However, currencies that are specific to a bank or credit card rewards program (including American Express Membership Rewards or Citi ThankYou Rewards) work differently. Be sure you use the points or miles you’ve collected before you call to cancel the card, since the account will be wiped out as soon as the cancellation is processed.
Here are some ways to use your points even if you don’t have immediate plans for them:
- Transfer to a partner — Flexible points programs like Chase Ultimate Rewards and Membership Rewards partner with several airline and hotel loyalty programs, allowing you to transfer directly and (for the most part) immediately. If you want to cancel your card but you still have points in your account, transferring to travel partners will buy you some time.
- Purchase gift cards — Though it’s generally not the most valuable redemption, most rewards programs allow you to use your points for a variety of gift cards (typically at a rate of 1 cent per point). If you have no other redemption option prior to canceling the card, at least this way you’ll get something out of your points or miles.
- Redeem for cash or statement credits — A final way to quickly redeem points is for cash back. This could be in the form of statement credits or a check sent directly to you. Again, you typically won’t get maximum value when utilizing this redemption option, but it’s better than nothing!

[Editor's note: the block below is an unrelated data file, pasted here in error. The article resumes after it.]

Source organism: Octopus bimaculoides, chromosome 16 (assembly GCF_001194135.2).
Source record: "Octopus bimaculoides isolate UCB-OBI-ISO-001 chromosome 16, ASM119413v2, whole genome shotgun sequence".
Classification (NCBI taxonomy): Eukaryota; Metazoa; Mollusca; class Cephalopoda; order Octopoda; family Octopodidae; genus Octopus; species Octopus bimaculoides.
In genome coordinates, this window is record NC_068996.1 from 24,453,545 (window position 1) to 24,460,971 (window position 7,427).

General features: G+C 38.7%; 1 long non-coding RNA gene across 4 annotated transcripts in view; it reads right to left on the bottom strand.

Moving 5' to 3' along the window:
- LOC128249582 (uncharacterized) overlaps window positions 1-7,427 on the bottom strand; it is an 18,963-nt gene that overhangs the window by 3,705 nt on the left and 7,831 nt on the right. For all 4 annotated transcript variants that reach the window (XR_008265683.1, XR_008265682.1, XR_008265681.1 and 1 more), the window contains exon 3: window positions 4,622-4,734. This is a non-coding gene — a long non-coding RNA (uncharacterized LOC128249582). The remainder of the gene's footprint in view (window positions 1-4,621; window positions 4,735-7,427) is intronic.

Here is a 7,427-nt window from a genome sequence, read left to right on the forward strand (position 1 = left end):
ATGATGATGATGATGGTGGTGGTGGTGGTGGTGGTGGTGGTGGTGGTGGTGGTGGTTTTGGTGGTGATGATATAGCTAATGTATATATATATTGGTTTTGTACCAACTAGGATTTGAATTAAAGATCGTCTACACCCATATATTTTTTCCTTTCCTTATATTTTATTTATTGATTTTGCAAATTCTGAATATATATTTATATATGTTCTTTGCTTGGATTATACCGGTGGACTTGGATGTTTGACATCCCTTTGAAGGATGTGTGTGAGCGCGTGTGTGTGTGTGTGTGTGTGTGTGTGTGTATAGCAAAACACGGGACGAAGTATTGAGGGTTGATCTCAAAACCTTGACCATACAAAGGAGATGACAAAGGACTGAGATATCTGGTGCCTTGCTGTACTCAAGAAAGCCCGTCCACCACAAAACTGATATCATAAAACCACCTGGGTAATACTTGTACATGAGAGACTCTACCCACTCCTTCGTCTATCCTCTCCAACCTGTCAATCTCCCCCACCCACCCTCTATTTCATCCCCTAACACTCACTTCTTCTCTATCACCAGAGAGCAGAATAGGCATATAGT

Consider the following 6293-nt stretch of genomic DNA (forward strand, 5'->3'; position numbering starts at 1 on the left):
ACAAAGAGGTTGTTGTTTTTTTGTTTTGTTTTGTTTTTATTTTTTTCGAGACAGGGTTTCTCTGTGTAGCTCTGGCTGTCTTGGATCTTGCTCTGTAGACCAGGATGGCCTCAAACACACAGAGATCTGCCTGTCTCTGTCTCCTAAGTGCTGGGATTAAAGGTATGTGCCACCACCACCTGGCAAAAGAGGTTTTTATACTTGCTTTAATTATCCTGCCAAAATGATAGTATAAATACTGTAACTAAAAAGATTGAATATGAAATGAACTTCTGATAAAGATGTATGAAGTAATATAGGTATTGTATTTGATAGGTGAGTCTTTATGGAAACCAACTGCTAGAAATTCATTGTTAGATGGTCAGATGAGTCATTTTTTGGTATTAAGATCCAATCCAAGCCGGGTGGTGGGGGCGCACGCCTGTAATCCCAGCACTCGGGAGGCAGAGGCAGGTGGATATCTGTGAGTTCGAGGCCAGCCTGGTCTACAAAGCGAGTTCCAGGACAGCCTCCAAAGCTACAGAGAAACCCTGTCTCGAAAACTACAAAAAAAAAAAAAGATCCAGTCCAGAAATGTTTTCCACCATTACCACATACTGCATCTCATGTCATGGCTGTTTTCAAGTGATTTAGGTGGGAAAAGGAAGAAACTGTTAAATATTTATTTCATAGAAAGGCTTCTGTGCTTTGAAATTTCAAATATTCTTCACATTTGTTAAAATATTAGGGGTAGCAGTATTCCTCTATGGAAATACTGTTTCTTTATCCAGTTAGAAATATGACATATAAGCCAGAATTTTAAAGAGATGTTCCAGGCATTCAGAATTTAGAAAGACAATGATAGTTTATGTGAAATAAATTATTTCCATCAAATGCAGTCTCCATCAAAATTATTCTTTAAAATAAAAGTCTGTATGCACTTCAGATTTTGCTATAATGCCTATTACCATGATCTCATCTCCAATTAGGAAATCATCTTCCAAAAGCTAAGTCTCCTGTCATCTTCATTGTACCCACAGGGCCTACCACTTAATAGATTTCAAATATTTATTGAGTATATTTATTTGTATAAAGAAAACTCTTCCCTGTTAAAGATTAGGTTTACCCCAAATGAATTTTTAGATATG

4. Take advantage of fee credits.
Another critical step to take before canceling a card is to make sure that you’ve utilized any available fee credits. These can cover expenses like bag fees or other incidental purchases on airlines, Global Entry application fees or even airfare! Here are a few popular cards that offer various fee credits:
- The Platinum Card® from American Express — $200 in airline fee credits every year toward your designated airline, plus up to $100 Global Entry fee credit every five years.
- Citi Prestige Card — Annual $250 credit that covers virtually all airline purchases (including airfare), plus a $100 Global Entry fee credit every five years.
You’re leaving money on the table if you fail to utilize these credits, so take advantage of them before you cancel your card!
5. Change any auto-bill payments to a new card.
This final step won’t help you utilize the rewards on a card, but it can save you some money. Be sure to contact any merchants that auto-bill your credit card each month to cancel the automatic payment or change it to a new card. If the merchant tries (and fails) to run your cancelled card on the due date, you may be subject to late fees or other penalties. This only takes a few minutes, but it can prevent future headaches.
Canceling a card may not be the best course of action, especially if you can swing one of the first two items on this list. If you wind up deciding to close an account, be sure to follow each of these steps so you don’t miss out on potentially valuable rewards and/or savings.
What else do you typically do prior to canceling a credit card?